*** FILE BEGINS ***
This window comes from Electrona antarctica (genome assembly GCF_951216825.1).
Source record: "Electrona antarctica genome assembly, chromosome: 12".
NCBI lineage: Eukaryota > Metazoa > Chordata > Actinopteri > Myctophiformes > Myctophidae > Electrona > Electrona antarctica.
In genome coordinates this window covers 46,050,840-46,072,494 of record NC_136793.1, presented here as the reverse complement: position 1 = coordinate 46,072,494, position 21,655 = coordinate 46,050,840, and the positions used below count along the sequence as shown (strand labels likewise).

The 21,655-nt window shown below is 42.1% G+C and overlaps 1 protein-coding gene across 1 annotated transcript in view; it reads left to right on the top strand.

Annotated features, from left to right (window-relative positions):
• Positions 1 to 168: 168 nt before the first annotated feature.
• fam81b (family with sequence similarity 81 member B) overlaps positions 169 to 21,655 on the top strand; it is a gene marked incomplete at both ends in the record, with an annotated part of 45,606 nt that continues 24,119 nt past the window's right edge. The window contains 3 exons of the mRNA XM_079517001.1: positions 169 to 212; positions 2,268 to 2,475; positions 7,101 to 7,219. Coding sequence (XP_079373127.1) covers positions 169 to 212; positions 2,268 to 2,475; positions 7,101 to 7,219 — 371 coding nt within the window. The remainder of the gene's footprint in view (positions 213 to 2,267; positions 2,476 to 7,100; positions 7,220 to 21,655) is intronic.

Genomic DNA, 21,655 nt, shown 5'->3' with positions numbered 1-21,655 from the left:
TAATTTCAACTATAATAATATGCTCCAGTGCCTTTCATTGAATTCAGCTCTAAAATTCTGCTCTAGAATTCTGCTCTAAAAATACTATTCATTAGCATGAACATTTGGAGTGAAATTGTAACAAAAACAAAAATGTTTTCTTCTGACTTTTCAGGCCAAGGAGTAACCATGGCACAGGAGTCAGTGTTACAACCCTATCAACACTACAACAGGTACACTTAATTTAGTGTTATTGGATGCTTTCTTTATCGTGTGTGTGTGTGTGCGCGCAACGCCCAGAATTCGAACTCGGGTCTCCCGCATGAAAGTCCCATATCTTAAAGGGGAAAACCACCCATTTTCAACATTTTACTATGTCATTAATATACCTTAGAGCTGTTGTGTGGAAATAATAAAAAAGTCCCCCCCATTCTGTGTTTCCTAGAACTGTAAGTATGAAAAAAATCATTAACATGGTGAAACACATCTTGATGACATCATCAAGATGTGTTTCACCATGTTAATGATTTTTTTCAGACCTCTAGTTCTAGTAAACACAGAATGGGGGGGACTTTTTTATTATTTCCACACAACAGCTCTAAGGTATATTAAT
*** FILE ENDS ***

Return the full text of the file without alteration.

This window comes from Electrona antarctica (genome assembly GCF_951216825.1).
Source record: "Electrona antarctica genome assembly, chromosome: 12".
NCBI lineage: Eukaryota > Metazoa > Chordata > Actinopteri > Myctophiformes > Myctophidae > Electrona > Electrona antarctica.
In genome coordinates this window covers 46,050,840-46,072,494 of record NC_136793.1, presented here as the reverse complement: position 1 = coordinate 46,072,494, position 21,655 = coordinate 46,050,840, and the positions used below count along the sequence as shown (strand labels likewise).

The 21,655-nt window shown below is 42.1% G+C and overlaps 1 protein-coding gene across 1 annotated transcript in view; it reads left to right on the top strand.

Annotated features, from left to right (window-relative positions):
• Positions 1 to 168: 168 nt before the first annotated feature.
• fam81b (family with sequence similarity 81 member B) overlaps positions 169 to 21,655 on the top strand; it is a gene marked incomplete at both ends in the record, with an annotated part of 45,606 nt that continues 24,119 nt past the window's right edge. The window contains 3 exons of the mRNA XM_079517001.1: positions 169 to 212; positions 2,268 to 2,475; positions 7,101 to 7,219. Coding sequence (XP_079373127.1) covers positions 169 to 212; positions 2,268 to 2,475; positions 7,101 to 7,219 — 371 coding nt within the window. The remainder of the gene's footprint in view (positions 213 to 2,267; positions 2,476 to 7,100; positions 7,220 to 21,655) is intronic.

Genomic DNA, 21,655 nt, shown 5'->3' with positions numbered 1-21,655 from the left:
TAATTTCAACTATAATAATATGCTCCAGTGCCTTTCATTGAATTCAGCTCTAAAATTCTGCTCTAGAATTCTGCTCTAAAAATACTATTCATTAGCATGAACATTTGGAGTGAAATTGTAACAAAAACAAAAATGTTTTCTTCTGACTTTTCAGGCCAAGGAGTAACCATGGCACAGGAGTCAGTGTTACAACCCTATCAACACTACAACAGGTACACTTAATTTAGTGTTATTGGATGCTTTCTTTATCGTGTGTGTGTGTGTGCGCGCAACGCCCAGAATTCGAACTCGGGTCTCCCGCATGAAAGTCCCATATCTTAAAGGGGAAAACCACCCATTTTCAACATTTTACTATGTCATTAATATACCTTAGAGCTGTTGTGTGGAAATAATAAAAAAGTCCCCCCCATTCTGTGTTTCCTAGAACTGTAAGTATGAAAAAAATCATTAACATGGTGAAACACATCTTGATGACATCATCAAGATGTGTTTCACCATGTTAATGATTTTTTTCAGACCTCTAGTTCTAGTAAACACAGAATGGGGGGGACTTTTTTATTATTTCCACACAACAGCTCTAAGGTATATTAAT